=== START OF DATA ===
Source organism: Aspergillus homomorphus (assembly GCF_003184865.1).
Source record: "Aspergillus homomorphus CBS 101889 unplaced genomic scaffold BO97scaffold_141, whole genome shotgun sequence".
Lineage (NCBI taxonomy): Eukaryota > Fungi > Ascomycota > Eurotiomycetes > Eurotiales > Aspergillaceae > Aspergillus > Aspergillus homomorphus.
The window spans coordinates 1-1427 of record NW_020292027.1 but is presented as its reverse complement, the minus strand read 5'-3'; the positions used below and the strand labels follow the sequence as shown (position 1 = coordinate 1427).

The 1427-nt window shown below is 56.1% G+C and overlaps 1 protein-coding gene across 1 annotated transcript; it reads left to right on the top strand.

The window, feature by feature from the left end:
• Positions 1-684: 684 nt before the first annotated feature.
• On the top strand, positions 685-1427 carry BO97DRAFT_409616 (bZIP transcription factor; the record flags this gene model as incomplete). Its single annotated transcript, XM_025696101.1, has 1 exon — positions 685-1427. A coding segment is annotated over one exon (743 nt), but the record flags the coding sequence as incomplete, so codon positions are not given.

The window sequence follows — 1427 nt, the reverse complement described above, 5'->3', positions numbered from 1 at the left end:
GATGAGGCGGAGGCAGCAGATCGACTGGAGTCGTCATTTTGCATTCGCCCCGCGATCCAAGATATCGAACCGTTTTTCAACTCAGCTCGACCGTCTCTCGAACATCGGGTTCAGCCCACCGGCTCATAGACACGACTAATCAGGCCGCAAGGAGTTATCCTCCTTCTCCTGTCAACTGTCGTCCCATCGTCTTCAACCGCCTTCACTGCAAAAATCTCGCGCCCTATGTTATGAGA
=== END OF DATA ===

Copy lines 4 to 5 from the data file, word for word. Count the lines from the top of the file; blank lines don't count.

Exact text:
The window spans coordinates 1-1427 of record NW_020292027.1 but is presented as its reverse complement, the minus strand read 5'-3'; the positions used below and the strand labels follow the sequence as shown (position 1 = coordinate 1427).

The 1427-nt window shown below is 56.1% G+C and overlaps 1 protein-coding gene across 1 annotated transcript; it reads left to right on the top strand.